Three pairs of lenses aged 30, 41, and 63 years were used. One lens from each pair was incubated at 50°C for 20 hours, and the other was kept at −80°C. Lenses were sectioned and then incubated with Laurdan, as described. After sectioning, a 4.5-mm trephine was used to obtain nuclear samples from the remaining tissue. These were homogenized, and extracts were centrifuged at 25, 000g for 20 minutes (4°C). Homogenization was repeated four times. Gel filtration HPLC (Shimadzu, Sydney, Australia) was used to determine the content of soluble α-crystallin, β-crystallin, and HMW protein. 21  
Heating Lens Tissues
A time course experiment was performed using dissected lens regions from one pair of 38-year-old lenses. One lens was sliced, and sections from the middle of the lens were collected for incubation at 50°C for 0 hour, 4 hours, 8 hours, 16 hours, or 24 hours and subsequent Laurdan staining, as described. The other lens was dissected using the 6-mm trephine. The ends (∼1 mm) of the 6-mm billet were removed, and the nucleus was divided into five equal parts. These nuclear portions were incubated as described for the lens slices. Tissues were extracted as described to determine the soluble content of α-crystallin, β-crystallin, and HMW protein by gel filtration HPLC.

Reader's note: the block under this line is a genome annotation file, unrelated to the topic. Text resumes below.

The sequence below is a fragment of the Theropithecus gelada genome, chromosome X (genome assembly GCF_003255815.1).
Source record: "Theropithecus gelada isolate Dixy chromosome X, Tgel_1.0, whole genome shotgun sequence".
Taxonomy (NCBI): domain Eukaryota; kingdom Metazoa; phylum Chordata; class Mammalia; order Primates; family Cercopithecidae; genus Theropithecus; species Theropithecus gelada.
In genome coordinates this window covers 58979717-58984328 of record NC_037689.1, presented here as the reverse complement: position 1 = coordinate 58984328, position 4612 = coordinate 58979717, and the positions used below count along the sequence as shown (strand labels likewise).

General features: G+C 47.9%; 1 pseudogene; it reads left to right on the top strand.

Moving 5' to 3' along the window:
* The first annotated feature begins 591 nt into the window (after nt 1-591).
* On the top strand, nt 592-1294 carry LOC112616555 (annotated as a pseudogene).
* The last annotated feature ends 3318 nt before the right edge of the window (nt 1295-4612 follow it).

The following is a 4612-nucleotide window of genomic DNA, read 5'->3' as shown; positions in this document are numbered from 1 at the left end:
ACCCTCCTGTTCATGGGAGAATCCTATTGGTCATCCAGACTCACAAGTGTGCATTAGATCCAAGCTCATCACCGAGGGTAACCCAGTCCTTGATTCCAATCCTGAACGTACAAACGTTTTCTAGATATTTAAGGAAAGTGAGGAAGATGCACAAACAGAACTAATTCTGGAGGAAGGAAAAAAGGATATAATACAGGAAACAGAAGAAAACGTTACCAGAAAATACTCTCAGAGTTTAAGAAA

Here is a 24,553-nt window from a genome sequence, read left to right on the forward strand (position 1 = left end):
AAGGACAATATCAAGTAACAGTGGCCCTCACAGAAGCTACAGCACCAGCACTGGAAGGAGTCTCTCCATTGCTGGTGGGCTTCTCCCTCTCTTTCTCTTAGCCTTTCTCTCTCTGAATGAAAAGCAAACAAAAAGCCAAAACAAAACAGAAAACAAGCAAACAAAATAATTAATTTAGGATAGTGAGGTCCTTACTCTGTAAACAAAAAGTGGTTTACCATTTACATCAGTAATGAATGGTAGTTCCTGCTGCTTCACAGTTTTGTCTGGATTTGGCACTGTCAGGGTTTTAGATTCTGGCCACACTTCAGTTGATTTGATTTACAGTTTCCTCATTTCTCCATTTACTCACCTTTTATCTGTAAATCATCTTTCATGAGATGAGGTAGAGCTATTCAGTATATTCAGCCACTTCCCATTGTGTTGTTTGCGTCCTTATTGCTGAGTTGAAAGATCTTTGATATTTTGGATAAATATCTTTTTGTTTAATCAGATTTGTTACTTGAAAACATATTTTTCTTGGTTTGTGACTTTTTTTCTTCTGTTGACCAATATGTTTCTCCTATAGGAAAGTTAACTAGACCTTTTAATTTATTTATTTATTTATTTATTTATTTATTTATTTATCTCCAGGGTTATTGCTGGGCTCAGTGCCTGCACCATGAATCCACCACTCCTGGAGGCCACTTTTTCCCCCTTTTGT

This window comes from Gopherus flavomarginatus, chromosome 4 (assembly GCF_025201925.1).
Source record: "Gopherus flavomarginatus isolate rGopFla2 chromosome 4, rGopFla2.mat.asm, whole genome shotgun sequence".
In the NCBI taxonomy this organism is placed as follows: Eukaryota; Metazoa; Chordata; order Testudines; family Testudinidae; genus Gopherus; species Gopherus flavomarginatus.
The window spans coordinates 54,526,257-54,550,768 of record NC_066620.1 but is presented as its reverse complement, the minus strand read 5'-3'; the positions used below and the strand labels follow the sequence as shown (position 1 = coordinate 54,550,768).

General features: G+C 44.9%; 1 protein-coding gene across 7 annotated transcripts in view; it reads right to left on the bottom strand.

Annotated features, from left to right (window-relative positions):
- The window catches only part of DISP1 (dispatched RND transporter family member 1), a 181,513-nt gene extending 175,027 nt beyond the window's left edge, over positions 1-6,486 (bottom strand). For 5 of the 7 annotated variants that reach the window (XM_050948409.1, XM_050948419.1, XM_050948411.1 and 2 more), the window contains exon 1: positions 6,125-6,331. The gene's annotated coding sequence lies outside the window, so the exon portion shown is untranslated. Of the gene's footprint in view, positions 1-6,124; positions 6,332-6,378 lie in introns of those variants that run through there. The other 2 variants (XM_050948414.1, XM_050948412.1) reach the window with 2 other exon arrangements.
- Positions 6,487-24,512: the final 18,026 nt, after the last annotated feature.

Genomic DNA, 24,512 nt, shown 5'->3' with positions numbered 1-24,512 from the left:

Vesicle Experiments
Dihydrosphingomyelin 12:0 (N-lauryl-d-erythro-sphinganylphosphorylcholine; Avanti Polar Lipids, Alabaster, AL) (15 μL, 10 mg/mL in chloroform) was vortexed for 2 minutes and sonicated for 2 minutes (Ultrasonic Cleaner; Ultrasonics, Sydney, Australia), and then the chloroform was dried under nitrogen. The lipid film was reconstituted in 300 mM sucrose (1.5 mL) and heated in a water bath at 60°C for 36 hours. This is a modification of the method of Nicolini et al. 22 One hour before imaging, Laurdan was added to the samples such that the final concentration of Laurdan was 5 μM. After they had been purified by gel filtration HPLC, as described, 21 and lyophilized, α-, β-, and γ-crystallins were dissolved separately (5.0 mg/mL) in 10 mM N-[tris(hydroxymethyl) methyl]-2-aminoethanesulfonic acid buffer (pH 7.1). Vesicles (180 μL, 0.1 mg/mL) were incubated for 30 minutes with the proteins (20 μL) at 25°C. Samples were measured in a fluorometer (SpectraMax M2; Molecular Devices, Sydney, Australia) at an excitation wavelength of 400 nm. A ratio of emission intensities from 410 to 460 nm and 470 to 530 nm was used to calculate GP values. 
Results
The fluorescent membrane dye Laurdan shifts its peak emission from approximately 500 nm in fluid membranes to approximately 440 nm in ordered membranes. 18,23 A normalized ratio of the two emission regions, GP, can therefore be used as an index of membrane fluidity that is independent of membrane ruffles and dye concentration. Theoretical GP values range from −1 (most fluid) to +1 (most ordered).